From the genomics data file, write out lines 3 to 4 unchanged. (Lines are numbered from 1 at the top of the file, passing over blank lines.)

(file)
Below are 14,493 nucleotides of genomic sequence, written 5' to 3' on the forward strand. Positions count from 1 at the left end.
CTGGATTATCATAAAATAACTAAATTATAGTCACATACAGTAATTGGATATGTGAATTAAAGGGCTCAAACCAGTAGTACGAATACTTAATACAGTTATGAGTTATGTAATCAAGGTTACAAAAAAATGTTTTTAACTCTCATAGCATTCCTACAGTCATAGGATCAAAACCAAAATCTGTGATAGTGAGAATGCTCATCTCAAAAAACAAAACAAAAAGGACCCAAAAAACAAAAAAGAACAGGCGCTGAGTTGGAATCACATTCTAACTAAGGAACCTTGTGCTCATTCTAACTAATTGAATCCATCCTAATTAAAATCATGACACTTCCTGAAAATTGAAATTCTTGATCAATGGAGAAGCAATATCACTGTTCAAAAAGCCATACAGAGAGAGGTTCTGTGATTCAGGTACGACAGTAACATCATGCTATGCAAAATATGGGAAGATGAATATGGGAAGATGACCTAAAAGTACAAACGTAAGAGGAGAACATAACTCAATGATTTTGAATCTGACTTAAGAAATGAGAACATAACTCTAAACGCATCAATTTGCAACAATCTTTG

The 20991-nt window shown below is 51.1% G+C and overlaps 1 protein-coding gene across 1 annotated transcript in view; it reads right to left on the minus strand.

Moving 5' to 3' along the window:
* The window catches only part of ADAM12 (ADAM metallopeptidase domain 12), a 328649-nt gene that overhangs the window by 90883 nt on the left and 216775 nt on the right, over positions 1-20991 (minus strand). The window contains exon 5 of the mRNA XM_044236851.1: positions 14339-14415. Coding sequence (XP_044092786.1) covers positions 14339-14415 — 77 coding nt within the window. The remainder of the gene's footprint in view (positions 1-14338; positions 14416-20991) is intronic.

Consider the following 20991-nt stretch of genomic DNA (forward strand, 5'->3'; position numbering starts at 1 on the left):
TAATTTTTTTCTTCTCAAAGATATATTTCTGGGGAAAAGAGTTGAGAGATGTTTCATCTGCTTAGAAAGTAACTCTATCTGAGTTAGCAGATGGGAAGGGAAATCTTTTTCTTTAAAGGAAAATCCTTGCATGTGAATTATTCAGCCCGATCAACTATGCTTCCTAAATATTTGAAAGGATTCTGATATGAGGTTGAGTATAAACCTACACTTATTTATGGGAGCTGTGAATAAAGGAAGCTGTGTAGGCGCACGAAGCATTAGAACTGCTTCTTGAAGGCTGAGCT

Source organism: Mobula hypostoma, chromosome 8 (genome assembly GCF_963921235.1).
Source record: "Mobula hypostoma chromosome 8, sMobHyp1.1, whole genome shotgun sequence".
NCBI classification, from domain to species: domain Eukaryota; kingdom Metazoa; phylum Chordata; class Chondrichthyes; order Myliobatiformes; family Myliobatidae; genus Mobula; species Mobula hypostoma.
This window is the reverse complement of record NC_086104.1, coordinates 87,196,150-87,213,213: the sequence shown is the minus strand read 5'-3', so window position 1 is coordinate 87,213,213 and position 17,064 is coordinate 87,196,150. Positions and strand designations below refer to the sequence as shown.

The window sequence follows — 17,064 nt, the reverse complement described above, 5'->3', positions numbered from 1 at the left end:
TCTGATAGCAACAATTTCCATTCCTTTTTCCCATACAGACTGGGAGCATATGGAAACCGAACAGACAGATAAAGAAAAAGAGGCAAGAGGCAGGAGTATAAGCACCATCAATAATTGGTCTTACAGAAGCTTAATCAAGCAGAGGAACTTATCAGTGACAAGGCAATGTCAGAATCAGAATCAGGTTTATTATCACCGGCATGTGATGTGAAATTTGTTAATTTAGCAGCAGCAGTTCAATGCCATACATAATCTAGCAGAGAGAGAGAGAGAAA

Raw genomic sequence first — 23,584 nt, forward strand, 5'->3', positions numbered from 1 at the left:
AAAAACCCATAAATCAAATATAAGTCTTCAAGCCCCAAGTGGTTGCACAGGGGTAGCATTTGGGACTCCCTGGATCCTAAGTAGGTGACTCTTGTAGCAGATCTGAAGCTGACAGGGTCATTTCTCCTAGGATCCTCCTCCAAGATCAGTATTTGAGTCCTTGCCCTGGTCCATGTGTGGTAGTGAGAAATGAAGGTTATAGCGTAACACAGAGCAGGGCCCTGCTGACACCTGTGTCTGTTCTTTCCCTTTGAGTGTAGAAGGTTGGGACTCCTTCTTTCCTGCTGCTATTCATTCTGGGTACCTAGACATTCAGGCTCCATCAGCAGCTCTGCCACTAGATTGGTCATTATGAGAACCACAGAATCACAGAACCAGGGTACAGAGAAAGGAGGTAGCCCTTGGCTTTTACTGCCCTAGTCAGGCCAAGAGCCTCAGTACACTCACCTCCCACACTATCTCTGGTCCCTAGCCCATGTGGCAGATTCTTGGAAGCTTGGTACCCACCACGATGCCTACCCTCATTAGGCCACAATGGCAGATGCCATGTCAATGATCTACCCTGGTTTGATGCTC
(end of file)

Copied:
The 20991-nt window shown below is 51.1% G+C and overlaps 1 protein-coding gene across 1 annotated transcript in view; it reads right to left on the minus strand.

Moving 5' to 3' along the window: